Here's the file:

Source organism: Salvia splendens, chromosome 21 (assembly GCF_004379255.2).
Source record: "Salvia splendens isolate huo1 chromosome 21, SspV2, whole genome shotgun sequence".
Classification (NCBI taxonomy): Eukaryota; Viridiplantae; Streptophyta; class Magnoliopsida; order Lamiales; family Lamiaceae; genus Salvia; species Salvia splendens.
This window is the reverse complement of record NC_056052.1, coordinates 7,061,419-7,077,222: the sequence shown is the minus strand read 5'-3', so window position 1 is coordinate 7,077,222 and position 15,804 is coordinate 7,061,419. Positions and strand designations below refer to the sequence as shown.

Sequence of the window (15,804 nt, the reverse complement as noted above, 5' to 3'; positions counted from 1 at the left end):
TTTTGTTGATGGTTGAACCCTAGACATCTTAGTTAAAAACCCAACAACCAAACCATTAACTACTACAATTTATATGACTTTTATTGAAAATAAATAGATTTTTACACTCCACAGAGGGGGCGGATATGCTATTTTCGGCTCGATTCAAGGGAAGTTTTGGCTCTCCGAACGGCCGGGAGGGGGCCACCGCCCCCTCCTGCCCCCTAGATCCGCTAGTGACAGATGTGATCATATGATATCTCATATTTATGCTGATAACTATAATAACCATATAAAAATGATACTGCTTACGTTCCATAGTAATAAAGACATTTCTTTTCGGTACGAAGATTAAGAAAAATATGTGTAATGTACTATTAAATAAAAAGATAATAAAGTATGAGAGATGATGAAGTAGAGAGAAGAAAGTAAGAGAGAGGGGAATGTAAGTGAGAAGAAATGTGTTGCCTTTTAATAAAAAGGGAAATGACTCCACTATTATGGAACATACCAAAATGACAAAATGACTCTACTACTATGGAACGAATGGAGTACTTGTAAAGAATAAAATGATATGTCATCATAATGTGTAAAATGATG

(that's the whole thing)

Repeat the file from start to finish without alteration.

Source organism: Salvia splendens, chromosome 21 (assembly GCF_004379255.2).
Source record: "Salvia splendens isolate huo1 chromosome 21, SspV2, whole genome shotgun sequence".
Classification (NCBI taxonomy): Eukaryota; Viridiplantae; Streptophyta; class Magnoliopsida; order Lamiales; family Lamiaceae; genus Salvia; species Salvia splendens.
This window is the reverse complement of record NC_056052.1, coordinates 7,061,419-7,077,222: the sequence shown is the minus strand read 5'-3', so window position 1 is coordinate 7,077,222 and position 15,804 is coordinate 7,061,419. Positions and strand designations below refer to the sequence as shown.

Sequence of the window (15,804 nt, the reverse complement as noted above, 5' to 3'; positions counted from 1 at the left end):
TTTTGTTGATGGTTGAACCCTAGACATCTTAGTTAAAAACCCAACAACCAAACCATTAACTACTACAATTTATATGACTTTTATTGAAAATAAATAGATTTTTACACTCCACAGAGGGGGCGGATATGCTATTTTCGGCTCGATTCAAGGGAAGTTTTGGCTCTCCGAACGGCCGGGAGGGGGCCACCGCCCCCTCCTGCCCCCTAGATCCGCTAGTGACAGATGTGATCATATGATATCTCATATTTATGCTGATAACTATAATAACCATATAAAAATGATACTGCTTACGTTCCATAGTAATAAAGACATTTCTTTTCGGTACGAAGATTAAGAAAAATATGTGTAATGTACTATTAAATAAAAAGATAATAAAGTATGAGAGATGATGAAGTAGAGAGAAGAAAGTAAGAGAGAGGGGAATGTAAGTGAGAAGAAATGTGTTGCCTTTTAATAAAAAGGGAAATGACTCCACTATTATGGAACATACCAAAATGACAAAATGACTCTACTACTATGGAACGAATGGAGTACTTGTAAAGAATAAAATGATATGTCATCATAATGTGTAAAATGATG